Partner | Black Belt | Instructor
How long have you been training?
Why did you begin training?
A coworker who trained had a hunch that I would enjoy BJJ. One day, totally unprompted, he asked if I’d like to try it out. I went with him to Performance Jiu-Jitsu in Fair Lawn, New Jersey, where I took my first class and signed up on the spot. I never looked back.
What encourages you the most about your practice?
Observing the constant growth in myself, my peers, and the students. The path to a BJJ black belt is a hard one. For most of us, it’s among the most difficult journeys we will ever take. If you commit to that journey and walk every step of it with intention, growth becomes a byproduct of the process.
What challenges you the most?
Myself. Through Jiu Jitsu, I’ve confronted and worked through a myriad of self-imposed limitations: things like self-doubt, Stephen Pressfield’s idea of Resistance, and deficiencies in grit/resilience. It’s almost impossible to take on these forces in the abstract. We need an embodied practice to work through them, and Jiu Jitsu is my embodied practice.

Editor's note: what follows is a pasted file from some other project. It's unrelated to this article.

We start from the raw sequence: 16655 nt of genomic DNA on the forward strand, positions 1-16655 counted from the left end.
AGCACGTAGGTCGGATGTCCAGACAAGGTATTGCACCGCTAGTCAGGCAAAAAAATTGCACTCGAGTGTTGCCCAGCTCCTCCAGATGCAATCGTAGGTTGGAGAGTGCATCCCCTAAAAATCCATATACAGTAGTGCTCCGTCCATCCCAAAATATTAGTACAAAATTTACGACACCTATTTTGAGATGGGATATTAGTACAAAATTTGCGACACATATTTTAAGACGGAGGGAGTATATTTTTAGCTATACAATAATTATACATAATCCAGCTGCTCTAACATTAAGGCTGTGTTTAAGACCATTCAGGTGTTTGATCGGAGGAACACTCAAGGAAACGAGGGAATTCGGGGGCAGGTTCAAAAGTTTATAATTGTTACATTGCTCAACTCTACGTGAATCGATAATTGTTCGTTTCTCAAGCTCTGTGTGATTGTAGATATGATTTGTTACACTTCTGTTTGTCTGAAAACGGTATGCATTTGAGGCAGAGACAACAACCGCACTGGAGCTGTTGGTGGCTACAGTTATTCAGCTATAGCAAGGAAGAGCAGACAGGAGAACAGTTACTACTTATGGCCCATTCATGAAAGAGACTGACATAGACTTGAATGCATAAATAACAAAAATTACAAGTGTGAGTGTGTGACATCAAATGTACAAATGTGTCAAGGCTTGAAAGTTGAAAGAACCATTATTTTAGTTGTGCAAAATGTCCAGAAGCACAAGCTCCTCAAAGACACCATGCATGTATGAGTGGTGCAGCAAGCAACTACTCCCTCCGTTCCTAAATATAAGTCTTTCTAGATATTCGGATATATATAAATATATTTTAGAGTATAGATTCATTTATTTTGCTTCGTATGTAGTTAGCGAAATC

How have you evolved as a result of it?
Jiu Jitsu has made me a better husband, father, leader, and entrepreneur. It’s helped me become more adept at navigating change and transitions, more open and receptive to possibility and emotion, and more attuned to life’s internal and external workings.
What is something that you learned about BJJ that was unexpected?
Externally, Jiu Jitsu appears to be dominance-focused. And dominance is a part of Jiu Jitsu — you are attempting to pin and/or submit your opponent. But Jiu Jitsu also demands receptivity. You must be attuned to your partner, their movement, their mental state, their psychology. It’s just as much a practice of receptive listening as it is of dominance.
Any notable accomplishments, interests or facts you’d like to share?
In addition to my involvement at the school, I work in the peak performance consulting space with Emily Kwok. Jiu Jitsu is the arena in which I train the principles of peak performance and work to better understand how adults develop and change. I discuss these ideas on my podcast, BJJ Meditations.